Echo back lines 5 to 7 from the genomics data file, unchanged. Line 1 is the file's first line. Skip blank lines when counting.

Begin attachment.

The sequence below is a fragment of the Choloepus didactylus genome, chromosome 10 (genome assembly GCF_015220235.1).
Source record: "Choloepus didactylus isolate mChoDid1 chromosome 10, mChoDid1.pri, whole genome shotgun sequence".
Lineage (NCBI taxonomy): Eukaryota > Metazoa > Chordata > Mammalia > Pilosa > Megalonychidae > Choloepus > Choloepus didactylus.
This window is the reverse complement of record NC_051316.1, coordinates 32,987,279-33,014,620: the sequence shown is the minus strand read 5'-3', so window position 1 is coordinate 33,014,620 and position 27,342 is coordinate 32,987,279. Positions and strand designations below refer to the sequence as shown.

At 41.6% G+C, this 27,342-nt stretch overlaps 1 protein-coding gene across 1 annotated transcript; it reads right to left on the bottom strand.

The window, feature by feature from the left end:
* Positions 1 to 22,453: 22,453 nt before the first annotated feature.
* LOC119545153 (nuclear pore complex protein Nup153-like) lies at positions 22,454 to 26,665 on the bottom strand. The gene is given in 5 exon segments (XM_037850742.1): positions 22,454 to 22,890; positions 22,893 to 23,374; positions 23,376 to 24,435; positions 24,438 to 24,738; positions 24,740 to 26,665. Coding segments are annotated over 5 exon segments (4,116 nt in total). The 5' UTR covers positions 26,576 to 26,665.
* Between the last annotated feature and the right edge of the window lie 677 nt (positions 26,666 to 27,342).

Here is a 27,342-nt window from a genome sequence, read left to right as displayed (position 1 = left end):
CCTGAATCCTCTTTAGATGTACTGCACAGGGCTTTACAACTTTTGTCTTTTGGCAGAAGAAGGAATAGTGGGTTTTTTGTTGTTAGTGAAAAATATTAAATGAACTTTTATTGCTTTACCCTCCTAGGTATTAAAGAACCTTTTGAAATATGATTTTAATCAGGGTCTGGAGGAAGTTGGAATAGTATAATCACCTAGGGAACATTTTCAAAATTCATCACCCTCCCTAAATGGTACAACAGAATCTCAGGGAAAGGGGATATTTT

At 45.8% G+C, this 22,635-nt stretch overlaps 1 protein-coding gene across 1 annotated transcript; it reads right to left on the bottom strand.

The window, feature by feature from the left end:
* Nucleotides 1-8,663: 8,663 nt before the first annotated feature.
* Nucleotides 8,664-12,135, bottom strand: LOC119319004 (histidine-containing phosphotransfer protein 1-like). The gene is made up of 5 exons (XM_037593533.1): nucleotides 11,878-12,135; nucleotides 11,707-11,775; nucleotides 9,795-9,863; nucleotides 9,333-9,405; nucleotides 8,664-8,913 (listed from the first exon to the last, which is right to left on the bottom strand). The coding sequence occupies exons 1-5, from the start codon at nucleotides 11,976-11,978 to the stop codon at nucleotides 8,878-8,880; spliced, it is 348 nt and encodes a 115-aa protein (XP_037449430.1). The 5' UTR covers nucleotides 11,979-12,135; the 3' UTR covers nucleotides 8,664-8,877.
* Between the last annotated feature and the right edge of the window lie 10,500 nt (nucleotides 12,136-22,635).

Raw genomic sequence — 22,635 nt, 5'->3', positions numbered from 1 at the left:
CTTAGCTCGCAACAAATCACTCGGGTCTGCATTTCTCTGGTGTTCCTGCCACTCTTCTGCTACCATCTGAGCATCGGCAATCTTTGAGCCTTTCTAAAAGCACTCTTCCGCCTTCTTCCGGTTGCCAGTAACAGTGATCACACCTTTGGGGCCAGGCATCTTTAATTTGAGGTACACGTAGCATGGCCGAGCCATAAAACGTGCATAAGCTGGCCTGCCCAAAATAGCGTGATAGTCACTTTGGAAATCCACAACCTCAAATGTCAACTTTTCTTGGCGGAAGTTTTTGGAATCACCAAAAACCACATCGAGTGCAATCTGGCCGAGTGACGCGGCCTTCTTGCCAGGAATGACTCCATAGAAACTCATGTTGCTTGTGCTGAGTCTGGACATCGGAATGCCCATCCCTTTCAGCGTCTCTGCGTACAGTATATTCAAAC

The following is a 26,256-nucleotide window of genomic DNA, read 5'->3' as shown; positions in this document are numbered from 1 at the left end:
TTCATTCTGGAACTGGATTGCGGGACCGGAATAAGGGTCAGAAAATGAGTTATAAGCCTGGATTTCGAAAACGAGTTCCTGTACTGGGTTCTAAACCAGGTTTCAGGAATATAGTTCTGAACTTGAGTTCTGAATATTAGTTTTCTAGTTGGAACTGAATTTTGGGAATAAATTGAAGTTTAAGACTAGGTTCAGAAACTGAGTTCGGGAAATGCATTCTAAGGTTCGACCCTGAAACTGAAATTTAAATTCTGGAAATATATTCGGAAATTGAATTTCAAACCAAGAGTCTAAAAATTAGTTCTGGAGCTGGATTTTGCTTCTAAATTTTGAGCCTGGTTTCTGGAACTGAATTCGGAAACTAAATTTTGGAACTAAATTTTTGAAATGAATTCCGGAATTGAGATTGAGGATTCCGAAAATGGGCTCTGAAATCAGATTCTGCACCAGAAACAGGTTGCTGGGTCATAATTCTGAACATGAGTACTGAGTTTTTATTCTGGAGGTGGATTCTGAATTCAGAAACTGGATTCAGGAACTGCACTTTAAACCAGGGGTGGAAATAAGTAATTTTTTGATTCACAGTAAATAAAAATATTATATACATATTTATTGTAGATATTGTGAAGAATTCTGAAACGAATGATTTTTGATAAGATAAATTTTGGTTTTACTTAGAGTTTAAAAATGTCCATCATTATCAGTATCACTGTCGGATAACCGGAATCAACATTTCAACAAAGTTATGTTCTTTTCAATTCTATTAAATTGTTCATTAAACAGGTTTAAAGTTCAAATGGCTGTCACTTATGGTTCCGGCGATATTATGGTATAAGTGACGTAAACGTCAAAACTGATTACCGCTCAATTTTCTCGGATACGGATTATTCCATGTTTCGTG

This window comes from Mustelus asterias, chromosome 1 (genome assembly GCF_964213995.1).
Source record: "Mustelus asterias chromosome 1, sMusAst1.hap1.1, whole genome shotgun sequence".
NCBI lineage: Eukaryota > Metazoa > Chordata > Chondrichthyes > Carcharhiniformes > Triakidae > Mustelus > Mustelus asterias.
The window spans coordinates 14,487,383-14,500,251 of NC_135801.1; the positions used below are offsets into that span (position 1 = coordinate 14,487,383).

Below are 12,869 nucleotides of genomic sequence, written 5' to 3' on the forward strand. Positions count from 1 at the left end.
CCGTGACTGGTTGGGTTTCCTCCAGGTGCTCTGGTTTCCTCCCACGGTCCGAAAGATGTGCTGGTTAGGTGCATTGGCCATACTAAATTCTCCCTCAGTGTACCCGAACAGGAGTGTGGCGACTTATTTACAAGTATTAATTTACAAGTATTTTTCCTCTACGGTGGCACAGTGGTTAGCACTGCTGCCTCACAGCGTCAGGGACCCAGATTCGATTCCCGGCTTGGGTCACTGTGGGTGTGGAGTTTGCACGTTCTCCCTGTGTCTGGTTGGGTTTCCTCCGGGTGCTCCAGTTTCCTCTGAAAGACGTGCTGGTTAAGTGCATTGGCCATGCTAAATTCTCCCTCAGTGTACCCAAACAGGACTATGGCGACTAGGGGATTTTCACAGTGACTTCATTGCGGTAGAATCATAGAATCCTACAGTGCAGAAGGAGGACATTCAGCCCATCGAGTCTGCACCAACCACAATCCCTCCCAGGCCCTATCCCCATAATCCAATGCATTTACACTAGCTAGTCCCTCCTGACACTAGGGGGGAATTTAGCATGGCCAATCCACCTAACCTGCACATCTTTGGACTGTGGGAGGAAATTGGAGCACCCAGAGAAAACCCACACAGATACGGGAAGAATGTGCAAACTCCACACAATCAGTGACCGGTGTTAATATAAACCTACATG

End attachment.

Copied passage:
At 41.6% G+C, this 27,342-nt stretch overlaps 1 protein-coding gene across 1 annotated transcript; it reads right to left on the bottom strand.

The window, feature by feature from the left end:
* Positions 1 to 22,453: 22,453 nt before the first annotated feature.